by Michael Riggs
I work with talented amateur and professional golfers on a daily basis, helping each to think and play more effectively. They come to me for a variety of reasons: to improve their confidence, to better their tournament mindset, to learn to “get in the present”, to move from a great practice player to a skilled competitor, or to learn to recover and stay mentally focused after a poor hole. But, there is one theme that comes my way on a very regular basis — how to overcome the first tee jitters.
The cause of the first tee jitters is quite simple – the player is excited to play. Playing the game of golf means that mistakes will be made. More than that, the player may believe that a poor first tee shot will result in a landslide of terrible events. Often, the player’s mind game sounds a lot like this BEFORE he actually steps onto the first tee box:
If I hit a poor first tee shot it will cause such severe embarrassment I will feel like crawling in the
nearest rabbit hole. The spectators will wonder why a hack of my caliber is actually trying to
play a round of competitive golf. Plus, my competitors will be certain to laugh at me while they figure
that I won’t be much competition today. If that isn’t bad enough, my poor tee shot will most certainly
lead to a high score on the first hole, which will lead to a terrible front nine and a definite high score
for the round. This impending poor first tee shot is just a glimpse into a sure-fire series of lousy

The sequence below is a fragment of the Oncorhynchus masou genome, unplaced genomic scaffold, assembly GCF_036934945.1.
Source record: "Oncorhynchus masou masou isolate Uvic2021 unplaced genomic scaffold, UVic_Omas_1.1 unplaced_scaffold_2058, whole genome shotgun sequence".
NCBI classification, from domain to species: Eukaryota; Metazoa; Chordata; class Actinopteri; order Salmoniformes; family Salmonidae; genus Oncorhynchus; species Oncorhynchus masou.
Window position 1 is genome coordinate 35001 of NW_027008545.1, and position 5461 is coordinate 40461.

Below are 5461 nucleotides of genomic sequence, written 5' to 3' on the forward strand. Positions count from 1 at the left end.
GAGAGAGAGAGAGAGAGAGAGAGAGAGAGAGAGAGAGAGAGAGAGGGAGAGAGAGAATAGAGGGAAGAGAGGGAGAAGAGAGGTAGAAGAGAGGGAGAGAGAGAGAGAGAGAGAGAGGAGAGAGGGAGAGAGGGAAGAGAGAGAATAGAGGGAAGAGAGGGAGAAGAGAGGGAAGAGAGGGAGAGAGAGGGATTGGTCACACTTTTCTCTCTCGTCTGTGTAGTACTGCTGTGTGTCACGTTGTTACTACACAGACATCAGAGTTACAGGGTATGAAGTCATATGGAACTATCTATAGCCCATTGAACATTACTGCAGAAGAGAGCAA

shots and a crummy round. I am in big trouble!
If you want the first tee jitters to go away, you are wasting your time. And, you are probably not ready for competitive golf. Jitters are the mind’s way of telling the body that the next shot is significant. That’s a good thing. That’s a necessary thing. Let’s face it, the first tee shot is of great importance and it needs to be taken seriously. No more seriously, though, than the fourteenth, twenty-third, or fifty-seventh shot. Jitters need to be seen as a form of readiness. First tee jitters are a sign that you are ready to hit a great shot and play well. With this in mind, why would you want these signs to go away?
Instead, I recommend you embrace the first tee jitters and interpret them as a positive sign that you are excited to play and are ready to have a great round. Realize that you may not hit your first tee shot perfectly. No one does. Plus, it’s only one shot – not a sign off doom, cause to crawl into a hole, or be embarrassed. It’s just one shot of many that you’ll take that day.
Change the way you think about your first shot of the day and put it in proper perspective. After all, it’s only the first of many shots you’ll hit.
In Another’s Words…
Golf is a game that creates emotions that sometimes cannot be sustained with a club in the hand.
– Bobby Jones